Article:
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Flying Dinosaurs with a 40 feet wingspan once dominated the skies

An artistic representation of Quetzalcoatlus, the ancient creature and the biggest ever to dominate the skies (Pic. Courtesy smithsonianmag.com)

Researchers have finally made a breakthrough when it comes to the largest flying being ever to have lived on the planet, according to an article in smithsonianmag.com.

As part of the bygone class of reptiles who flew, called pterosaurs, the Quetzalcoatlus were the largest ever to dominate the Earth’s skies. Its size was that of a giraffe and its other attributes included limbs which were thin, a long beak with was frightening and an amazing wingspan which measured 40 feet.

Discovered nearly five decades ago, it took a long time for the scientists and experts to put together the life of this unique being and these details are inclusive of how these giants managed to take-off from the ground to fly, states a report by Megan Marples for CNN.

Published in the Journal of Vertebrate Palaeontology, this new set of research gives the most embracive details on Quetzalcoatlus till now.’

Talking about this research, palaeontologist at the University of California, Berkeley, Kevin Padian, said in a Press release: "This ancient flying reptile is legendary, although most of the public conception of the animal is artistic, not scientific. This is the first real look at the entirety of the largest animal ever to fly, as far as we know. The results are revolutionary for the study of pterosaurs—the first animals, after insects, ever to evolve powered flight."

What made it so long and tough to discover the secrets of this powerful flyer? The reason lies in the fact that it had hollow bones to fly, like the modern day flyers.

Sharing his views on this, Matthew Brown, a vertebrate palaeontologist at the University of Texas, Austin, told CNN: "You have these sort of potato chip-like bones preserved in very hard rock, and you've got to remove the bones from the rock without destroying them.”

Careful study of the bones collection which were dug out from Texas Big Bend National Park by the team of analysts revealed that there were two new pterosaur species. While some hundreds of the bones were assigned to the smaller kind of Quetzalcoatlus with a 20 feet wingspan, a smaller number of bones – a few dozen – belonged to the larger one. The researchers were still able to piece together the new species and deduced what its appearance was, said the Press release.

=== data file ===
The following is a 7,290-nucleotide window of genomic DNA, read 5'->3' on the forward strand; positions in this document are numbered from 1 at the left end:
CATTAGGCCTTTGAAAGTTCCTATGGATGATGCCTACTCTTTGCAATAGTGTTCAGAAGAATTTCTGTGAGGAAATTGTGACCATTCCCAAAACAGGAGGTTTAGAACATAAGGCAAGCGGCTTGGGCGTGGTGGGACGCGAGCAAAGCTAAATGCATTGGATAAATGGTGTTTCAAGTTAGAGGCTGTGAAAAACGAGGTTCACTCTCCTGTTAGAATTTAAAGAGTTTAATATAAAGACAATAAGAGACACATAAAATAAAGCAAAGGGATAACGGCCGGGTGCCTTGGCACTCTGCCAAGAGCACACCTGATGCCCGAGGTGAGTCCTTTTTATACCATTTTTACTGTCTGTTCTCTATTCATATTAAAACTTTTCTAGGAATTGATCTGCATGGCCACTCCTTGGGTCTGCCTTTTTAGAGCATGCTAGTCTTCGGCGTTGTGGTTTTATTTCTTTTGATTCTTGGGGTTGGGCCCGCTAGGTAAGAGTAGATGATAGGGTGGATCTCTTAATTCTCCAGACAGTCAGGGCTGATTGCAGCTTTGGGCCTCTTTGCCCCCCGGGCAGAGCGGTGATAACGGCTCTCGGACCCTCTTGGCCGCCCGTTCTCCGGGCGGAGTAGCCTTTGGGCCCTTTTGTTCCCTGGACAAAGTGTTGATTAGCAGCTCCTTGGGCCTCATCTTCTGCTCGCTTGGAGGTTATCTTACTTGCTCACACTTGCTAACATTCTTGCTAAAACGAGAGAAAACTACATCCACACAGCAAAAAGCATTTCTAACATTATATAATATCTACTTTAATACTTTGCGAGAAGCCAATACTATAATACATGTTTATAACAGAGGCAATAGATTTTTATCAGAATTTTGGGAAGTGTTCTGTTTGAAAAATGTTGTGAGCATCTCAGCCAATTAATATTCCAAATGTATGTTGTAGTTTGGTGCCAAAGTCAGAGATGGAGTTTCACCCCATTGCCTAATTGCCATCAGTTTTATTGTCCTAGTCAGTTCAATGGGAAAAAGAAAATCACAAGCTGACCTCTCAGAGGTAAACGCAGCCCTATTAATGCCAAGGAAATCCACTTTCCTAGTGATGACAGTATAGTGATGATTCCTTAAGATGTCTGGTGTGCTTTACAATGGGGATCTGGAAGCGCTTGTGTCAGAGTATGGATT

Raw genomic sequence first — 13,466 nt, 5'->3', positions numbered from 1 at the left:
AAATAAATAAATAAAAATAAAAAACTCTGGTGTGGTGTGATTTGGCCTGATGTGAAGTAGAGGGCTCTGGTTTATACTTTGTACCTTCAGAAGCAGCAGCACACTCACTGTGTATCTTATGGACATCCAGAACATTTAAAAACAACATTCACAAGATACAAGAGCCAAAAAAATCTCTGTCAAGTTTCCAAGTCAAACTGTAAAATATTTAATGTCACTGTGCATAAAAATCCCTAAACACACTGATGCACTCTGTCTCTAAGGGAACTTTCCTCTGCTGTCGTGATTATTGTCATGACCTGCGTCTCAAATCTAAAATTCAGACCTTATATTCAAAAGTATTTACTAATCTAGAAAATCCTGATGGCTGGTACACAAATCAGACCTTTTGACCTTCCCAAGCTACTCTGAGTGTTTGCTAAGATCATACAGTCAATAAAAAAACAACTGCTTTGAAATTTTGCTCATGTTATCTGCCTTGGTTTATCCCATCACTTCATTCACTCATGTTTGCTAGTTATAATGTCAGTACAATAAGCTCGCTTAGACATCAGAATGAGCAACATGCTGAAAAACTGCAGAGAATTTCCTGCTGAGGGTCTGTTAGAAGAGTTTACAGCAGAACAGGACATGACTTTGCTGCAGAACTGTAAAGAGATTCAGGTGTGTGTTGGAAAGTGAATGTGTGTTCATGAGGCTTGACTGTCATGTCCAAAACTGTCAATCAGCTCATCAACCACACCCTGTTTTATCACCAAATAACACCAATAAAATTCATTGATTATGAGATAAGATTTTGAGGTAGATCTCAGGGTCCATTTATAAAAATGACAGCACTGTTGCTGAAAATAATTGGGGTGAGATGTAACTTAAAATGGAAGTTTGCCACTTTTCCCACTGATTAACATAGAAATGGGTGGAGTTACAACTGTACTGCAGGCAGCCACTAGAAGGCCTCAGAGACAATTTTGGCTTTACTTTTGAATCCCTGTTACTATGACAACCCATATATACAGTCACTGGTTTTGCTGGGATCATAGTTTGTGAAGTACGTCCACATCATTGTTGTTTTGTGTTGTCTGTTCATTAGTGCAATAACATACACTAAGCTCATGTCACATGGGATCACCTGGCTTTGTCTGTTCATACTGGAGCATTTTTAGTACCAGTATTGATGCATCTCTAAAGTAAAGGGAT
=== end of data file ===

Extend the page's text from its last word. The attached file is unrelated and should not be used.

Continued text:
Also read: The world wakes up to a new species of Dinosaurs with killer tails

Taking the expertise and help of an aerospace engineer and a biomechanic, the researchers were able to decipher as to how these ancient creatures managed to fly.

Earlier the palaeontologists had suggested that these giants took off by running and flapping their wings or like vampire bat, lurched forwards on its wingtips. Now, the new study proposed that the animal crouched, following which it launched itself eight feet in the air – providing itself with adequate space from the surface to be able to flap its wings and take off, reports George Dvorsky in Gizmodo.

Speaking about the effort of the researchers to understand these details Brown told USA Today: "(The team) applied a lot of the aerospace knowledge to understanding how something like airfoil works and how much speed you need to generate lift.”

Following the take-off, after the reptile was airborne, it flew well. In the release Padian commented: "Pterosaurs have huge breastbones, which is where the flight muscles attach, so there is no doubt that they were terrific flyers.”

Also read: Volcanic Eruptions Helped Dinosaurs Evolve And Dominate The Earth For 166 Million Years

Apart from unravelling how it flew, the recent research also threw light on the way Quetzalcoatlus lived. Its area of habitation was evergreen forest while it hunted in the water. As per Gizmodo article, the bigger variety of the creature acted like a heron, the long-necked bird that wallow through water.

Among the beings Quetzalcoatlus hunted and ate, according to the release, were critters like crabs, clams and worms out of freshwater bodies and to catch them they used their long beaks. The bigger variety of the species most probably were lone hunters while their smaller version may have been hunting in flocks at least during some part of the year – as suggested by the fossils of more than 30 individuals who were found at a single site, according to the press release.

Elaborating on the present study, Brown told USA Today: "You kind of have to shift your mindset to think about these as living, breathing animals and not just dead skeletons sitting in a drawer. Part of that is looking at modern animals that are alive today that have similar body types."

In fact Brown hopes that going beyond this comprehensive study, new and more details will be gathered when further excavations of fossils are done at the Big Bend. “That would be hugely informative and would really test a lot of our hypothesis about what these big animals look like based on the small ones.”